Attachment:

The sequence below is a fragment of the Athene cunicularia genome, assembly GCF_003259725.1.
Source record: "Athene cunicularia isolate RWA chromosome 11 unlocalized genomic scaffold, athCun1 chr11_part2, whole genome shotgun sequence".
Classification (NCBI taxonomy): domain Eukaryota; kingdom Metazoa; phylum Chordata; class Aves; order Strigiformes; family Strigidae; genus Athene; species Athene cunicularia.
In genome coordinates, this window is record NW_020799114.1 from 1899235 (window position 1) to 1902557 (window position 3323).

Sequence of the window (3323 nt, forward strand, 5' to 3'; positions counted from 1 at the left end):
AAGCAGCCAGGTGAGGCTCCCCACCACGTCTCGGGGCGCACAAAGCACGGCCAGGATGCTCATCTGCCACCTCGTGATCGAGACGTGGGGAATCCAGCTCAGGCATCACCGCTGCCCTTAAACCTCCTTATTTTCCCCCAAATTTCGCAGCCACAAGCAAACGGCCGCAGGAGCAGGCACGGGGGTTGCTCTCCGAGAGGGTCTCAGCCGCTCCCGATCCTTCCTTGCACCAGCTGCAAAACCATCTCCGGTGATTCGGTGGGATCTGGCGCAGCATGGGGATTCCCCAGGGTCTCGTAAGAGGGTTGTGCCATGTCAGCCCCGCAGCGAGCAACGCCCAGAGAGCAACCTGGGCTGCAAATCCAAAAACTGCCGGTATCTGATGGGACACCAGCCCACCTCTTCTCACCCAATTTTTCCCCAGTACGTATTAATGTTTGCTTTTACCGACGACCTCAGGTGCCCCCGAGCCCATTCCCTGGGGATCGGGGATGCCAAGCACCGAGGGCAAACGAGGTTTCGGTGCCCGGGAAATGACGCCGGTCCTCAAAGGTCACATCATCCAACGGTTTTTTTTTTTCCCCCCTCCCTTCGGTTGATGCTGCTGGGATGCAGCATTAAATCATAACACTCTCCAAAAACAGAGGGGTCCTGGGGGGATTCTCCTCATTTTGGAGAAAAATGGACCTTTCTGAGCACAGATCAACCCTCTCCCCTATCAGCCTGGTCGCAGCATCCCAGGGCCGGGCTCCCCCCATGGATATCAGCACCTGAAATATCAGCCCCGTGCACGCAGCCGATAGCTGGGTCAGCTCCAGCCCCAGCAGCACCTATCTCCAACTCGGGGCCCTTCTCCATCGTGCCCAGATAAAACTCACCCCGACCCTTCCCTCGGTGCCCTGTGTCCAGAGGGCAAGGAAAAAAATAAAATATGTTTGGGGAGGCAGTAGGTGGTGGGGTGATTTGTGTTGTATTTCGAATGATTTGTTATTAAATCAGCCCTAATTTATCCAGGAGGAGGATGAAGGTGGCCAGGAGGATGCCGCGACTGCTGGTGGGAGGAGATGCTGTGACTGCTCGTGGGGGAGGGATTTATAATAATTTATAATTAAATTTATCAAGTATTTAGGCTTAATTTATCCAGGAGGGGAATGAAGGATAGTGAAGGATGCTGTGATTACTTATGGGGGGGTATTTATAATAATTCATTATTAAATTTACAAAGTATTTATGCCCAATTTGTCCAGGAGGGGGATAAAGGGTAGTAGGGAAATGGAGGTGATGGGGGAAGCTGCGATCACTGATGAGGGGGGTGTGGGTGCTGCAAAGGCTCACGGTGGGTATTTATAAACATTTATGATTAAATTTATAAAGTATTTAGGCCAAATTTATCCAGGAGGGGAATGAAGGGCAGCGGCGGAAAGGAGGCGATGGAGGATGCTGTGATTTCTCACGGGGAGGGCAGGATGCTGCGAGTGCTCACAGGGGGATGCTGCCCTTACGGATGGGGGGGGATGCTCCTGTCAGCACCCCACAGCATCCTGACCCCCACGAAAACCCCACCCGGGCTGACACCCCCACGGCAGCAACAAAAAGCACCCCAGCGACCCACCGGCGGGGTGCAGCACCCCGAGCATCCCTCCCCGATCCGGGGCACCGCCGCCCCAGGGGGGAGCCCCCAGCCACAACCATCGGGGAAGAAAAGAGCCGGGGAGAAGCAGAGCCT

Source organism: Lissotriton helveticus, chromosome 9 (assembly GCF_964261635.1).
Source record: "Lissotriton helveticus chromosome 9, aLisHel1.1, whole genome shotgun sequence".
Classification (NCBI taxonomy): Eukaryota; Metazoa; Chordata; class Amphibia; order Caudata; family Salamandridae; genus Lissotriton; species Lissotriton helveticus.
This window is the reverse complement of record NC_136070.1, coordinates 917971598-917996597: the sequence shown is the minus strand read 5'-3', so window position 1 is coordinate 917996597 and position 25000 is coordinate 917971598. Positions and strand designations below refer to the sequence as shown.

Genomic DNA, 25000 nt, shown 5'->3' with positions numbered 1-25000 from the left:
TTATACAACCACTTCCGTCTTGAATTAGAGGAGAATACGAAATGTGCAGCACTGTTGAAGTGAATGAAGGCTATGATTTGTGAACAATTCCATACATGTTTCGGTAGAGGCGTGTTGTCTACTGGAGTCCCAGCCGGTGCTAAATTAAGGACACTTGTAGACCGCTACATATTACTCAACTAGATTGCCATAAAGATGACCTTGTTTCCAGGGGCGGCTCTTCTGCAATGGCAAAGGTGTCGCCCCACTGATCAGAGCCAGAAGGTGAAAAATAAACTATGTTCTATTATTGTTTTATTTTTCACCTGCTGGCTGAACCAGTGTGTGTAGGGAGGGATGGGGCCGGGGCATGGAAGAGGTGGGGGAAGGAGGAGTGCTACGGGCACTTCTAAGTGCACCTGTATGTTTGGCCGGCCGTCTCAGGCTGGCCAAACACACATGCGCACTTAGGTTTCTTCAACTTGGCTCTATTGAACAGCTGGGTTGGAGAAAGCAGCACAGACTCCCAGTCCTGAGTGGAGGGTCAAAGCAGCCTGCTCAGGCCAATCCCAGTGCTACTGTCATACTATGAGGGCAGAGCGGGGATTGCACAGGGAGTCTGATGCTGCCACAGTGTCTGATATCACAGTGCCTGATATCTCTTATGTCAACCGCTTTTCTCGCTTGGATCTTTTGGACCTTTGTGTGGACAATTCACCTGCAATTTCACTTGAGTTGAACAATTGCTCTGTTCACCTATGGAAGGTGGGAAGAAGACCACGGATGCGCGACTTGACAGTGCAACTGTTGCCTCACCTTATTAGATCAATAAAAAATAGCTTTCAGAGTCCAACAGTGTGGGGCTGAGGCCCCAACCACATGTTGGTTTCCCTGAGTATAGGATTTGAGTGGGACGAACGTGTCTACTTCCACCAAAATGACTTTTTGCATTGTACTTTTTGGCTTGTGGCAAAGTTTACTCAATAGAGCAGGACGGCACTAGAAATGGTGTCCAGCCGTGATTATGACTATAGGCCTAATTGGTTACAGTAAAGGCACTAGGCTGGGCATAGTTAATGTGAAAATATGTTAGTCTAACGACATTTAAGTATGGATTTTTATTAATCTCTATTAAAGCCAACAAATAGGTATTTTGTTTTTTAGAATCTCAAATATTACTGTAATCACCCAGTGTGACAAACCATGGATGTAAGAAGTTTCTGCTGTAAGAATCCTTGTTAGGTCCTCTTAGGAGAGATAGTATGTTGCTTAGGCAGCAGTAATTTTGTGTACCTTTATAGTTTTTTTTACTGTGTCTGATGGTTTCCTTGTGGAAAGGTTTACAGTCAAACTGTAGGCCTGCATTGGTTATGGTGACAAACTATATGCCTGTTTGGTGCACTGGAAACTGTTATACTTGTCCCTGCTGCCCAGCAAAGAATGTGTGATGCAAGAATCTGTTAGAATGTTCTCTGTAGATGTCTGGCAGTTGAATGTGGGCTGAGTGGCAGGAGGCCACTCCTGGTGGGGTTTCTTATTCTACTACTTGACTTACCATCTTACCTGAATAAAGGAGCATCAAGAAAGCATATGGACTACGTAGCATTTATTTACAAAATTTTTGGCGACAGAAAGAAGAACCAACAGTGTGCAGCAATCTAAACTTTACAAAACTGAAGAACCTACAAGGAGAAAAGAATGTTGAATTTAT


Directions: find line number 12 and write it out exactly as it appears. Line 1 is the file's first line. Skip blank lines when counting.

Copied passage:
TTATACAACCACTTCCGTCTTGAATTAGAGGAGAATACGAAATGTGCAGCACTGTTGAAGTGAATGAAGGCTATGATTTGTGAACAATTCCATACATGTTTCGGTAGAGGCGTGTTGTCTACTGGAGTCCCAGCCGGTGCTAAATTAAGGACACTTGTAGACCGCTACATATTACTCAACTAGATTGCCATAAAGATGACCTTGTTTCCAGGGGCGGCTCTTCTGCAATGGCAAAGGTGTCGCCCCACTGATCAGAGCCAGAAGGTGAAAAATAAACTATGTTCTATTATTGTTTTATTTTTCACCTGCTGGCTGAACCAGTGTGTGTAGGGAGGGATGGGGCCGGGGCATGGAAGAGGTGGGGGAAGGAGGAGTGCTACGGGCACTTCTAAGTGCACCTGTATGTTTGGCCGGCCGTCTCAGGCTGGCCAAACACACATGCGCACTTAGGTTTCTTCAACTTGGCTCTATTGAACAGCTGGGTTGGAGAAAGCAGCACAGACTCCCAGTCCTGAGTGGAGGGTCAAAGCAGCCTGCTCAGGCCAATCCCAGTGCTACTGTCATACTATGAGGGCAGAGCGGGGATTGCACAGGGAGTCTGATGCTGCCACAGTGTCTGATATCACAGTGCCTGATATCTCTTATGTCAACCGCTTTTCTCGCTTGGATCTTTTGGACCTTTGTGTGGACAATTCACCTGCAATTTCACTTGAGTTGAACAATTGCTCTGTTCACCTATGGAAGGTGGGAAGAAGACCACGGATGCGCGACTTGACAGTGCAACTGTTGCCTCACCTTATTAGATCAATAAAAAATAGCTTTCAGAGTCCAACAGTGTGGGGCTGAGGCCCCAACCACATGTTGGTTTCCCTGAGTATAGGATTTGAGTGGGACGAACGTGTCTACTTCCACCAAAATGACTTTTTGCATTGTACTTTTTGGCTTGTGGCAAAGTTTACTCAATAGAGCAGGACGGCACTAGAAATGGTGTCCAGCCGTGATTATGACTATAGGCCTAATTGGTTACAGTAAAGGCACTAGGCTGGGCATAGTTAATGTGAAAATATGTTAGTCTAACGACATTTAAGTATGGATTTTTATTAATCTCTATTAAAGCCAACAAATAGGTATTTTGTTTTTTAGAATCTCAAATATTACTGTAATCACCCAGTGTGACAAACCATGGATGTAAGAAGTTTCTGCTGTAAGAATCCTTGTTAGGTCCTCTTAGGAGAGATAGTATGTTGCTTAGGCAGCAGTAATTTTGTGTACCTTTATAGTTTTTTTTACTGTGTCTGATGGTTTCCTTGTGGAAAGGTTTACAGTCAAACTGTAGGCCTGCATTGGTTATGGTGACAAACTATATGCCTGTTTGGTGCACTGGAAACTGTTATACTTGTCCCTGCTGCCCAGCAAAGAATGTGTGATGCAAGAATCTGTTAGAATGTTCTCTGTAGATGTCTGGCAGTTGAATGTGGGCTGAGTGGCAGGAGGCCACTCCTGGTGGGGTTTCTTATTCTACTACTTGACTTACCATCTTACCTGAATAAAGGAGCATCAAGAAAGCATATGGACTACGTAGCATTTATTTACAAAATTTTTGGCGACAGAAAGAAGAACCAACAGTGTGCAGCAATCTAAACTTTACAAAACTGAAGAACCTACAAGGAGAAAAGAATGTTGAATTTAT